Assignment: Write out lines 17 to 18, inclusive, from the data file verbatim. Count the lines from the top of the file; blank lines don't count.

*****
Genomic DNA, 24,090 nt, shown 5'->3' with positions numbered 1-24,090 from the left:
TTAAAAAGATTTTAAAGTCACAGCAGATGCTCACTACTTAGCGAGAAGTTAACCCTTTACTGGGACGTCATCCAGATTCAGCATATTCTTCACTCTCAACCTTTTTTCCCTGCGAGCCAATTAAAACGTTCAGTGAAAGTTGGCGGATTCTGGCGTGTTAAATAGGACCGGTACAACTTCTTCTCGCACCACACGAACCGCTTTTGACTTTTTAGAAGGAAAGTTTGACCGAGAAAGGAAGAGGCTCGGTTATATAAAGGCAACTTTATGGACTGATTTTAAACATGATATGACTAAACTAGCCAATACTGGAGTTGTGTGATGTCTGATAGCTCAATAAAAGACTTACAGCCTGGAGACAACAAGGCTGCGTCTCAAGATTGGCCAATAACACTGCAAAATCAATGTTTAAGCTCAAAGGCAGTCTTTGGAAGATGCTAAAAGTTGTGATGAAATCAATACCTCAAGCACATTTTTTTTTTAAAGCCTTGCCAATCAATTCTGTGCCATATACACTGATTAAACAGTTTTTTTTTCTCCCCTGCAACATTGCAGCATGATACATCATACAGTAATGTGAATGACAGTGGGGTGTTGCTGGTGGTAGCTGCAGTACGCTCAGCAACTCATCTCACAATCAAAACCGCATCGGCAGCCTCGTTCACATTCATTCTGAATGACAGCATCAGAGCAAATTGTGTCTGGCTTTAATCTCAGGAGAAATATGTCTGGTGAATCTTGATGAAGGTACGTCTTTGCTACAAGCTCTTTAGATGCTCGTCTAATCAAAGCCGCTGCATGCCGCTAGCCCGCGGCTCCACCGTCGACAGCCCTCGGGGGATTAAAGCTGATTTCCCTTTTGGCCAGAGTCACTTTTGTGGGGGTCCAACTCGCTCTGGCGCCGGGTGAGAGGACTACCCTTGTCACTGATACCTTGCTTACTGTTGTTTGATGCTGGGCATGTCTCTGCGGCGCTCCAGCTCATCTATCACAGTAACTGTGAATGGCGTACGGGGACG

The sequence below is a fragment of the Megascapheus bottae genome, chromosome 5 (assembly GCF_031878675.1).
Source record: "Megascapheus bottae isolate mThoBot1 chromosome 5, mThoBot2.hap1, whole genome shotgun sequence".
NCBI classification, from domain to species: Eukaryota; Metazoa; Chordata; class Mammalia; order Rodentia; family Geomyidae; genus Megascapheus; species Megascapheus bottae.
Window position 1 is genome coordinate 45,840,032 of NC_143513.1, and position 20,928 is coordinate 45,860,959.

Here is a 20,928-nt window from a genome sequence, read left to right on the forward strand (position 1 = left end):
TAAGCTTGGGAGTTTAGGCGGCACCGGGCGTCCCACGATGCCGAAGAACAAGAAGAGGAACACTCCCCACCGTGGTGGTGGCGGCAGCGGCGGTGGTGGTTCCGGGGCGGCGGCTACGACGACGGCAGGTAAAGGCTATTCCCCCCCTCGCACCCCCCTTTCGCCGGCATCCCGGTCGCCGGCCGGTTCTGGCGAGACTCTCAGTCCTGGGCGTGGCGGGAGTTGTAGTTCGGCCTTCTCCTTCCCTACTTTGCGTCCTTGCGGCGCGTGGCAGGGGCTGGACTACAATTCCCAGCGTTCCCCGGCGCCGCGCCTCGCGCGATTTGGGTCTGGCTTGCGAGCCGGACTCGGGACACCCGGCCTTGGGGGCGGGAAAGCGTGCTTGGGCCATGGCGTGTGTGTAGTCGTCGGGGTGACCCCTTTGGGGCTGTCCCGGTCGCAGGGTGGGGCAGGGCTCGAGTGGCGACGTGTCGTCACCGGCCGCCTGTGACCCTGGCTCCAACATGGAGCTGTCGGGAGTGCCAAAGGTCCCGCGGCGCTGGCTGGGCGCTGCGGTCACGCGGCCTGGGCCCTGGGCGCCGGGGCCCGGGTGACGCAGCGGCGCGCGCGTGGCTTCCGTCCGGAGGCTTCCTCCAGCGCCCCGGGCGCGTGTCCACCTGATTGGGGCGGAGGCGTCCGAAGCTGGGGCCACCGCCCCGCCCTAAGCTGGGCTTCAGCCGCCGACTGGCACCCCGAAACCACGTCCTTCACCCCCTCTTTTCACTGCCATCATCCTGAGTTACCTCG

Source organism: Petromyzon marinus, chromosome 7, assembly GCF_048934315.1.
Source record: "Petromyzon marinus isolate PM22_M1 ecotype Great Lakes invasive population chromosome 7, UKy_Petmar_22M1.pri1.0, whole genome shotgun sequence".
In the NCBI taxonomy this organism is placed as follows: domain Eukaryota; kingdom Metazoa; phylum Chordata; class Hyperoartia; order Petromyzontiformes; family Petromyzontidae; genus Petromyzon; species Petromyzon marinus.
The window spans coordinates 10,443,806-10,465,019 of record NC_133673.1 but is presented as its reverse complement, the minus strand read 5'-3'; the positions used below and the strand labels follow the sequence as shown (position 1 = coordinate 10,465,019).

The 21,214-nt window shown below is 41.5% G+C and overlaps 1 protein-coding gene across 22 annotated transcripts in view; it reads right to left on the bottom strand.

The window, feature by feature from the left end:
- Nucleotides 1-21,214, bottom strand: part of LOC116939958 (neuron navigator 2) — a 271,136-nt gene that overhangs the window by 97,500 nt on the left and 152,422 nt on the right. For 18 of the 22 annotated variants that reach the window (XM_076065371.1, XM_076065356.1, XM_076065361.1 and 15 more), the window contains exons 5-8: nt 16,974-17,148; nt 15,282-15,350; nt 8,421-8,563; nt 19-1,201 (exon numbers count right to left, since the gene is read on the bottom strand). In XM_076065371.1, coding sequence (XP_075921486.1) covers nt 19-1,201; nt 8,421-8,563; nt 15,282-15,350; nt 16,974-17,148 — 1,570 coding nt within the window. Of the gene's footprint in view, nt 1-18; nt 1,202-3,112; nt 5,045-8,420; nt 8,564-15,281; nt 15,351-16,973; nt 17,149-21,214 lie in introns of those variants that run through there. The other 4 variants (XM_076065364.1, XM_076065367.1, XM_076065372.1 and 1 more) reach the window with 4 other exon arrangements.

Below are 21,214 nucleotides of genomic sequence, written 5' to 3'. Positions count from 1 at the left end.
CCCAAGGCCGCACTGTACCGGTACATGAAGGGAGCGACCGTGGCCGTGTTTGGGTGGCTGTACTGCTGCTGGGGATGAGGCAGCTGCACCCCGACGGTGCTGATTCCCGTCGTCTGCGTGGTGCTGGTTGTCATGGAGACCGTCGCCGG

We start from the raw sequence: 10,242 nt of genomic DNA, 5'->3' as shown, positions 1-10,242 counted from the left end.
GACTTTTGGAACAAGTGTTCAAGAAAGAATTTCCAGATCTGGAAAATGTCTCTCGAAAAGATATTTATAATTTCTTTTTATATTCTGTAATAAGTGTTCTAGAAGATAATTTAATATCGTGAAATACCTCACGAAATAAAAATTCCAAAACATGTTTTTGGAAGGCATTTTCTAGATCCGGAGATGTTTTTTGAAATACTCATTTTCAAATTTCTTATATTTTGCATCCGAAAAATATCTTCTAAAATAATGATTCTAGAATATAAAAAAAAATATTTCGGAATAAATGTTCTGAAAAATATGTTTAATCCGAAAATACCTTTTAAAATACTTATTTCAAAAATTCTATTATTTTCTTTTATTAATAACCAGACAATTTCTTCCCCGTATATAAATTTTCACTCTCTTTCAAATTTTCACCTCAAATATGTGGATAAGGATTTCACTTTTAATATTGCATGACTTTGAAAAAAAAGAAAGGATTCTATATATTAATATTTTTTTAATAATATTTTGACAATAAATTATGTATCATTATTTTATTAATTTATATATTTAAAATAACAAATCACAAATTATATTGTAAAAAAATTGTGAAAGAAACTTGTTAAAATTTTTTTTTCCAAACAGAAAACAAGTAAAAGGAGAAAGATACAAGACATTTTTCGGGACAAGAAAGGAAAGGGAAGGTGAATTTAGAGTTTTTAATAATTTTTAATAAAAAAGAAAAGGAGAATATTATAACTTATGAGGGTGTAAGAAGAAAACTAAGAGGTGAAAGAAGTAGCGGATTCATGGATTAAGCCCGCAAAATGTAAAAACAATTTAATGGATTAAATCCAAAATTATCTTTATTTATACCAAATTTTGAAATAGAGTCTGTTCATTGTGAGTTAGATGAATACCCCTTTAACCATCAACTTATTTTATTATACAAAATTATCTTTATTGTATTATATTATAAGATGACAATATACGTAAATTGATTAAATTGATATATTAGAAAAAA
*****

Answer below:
CCCAAGGCCGCACTGTACCGGTACATGAAGGGAGCGACCGTGGCCGTGTTTGGGTGGCTGTACTGCTGCTGGGGATGAGGCAGCTGCACCCCGACGGTGCTGATTCCCGTCGTCTGCGTGGTGCTGGTTGTCATGGAGACCGTCGCCGG

We start from the raw sequence: 10,242 nt of genomic DNA, 5'->3' as shown, positions 1-10,242 counted from the left end.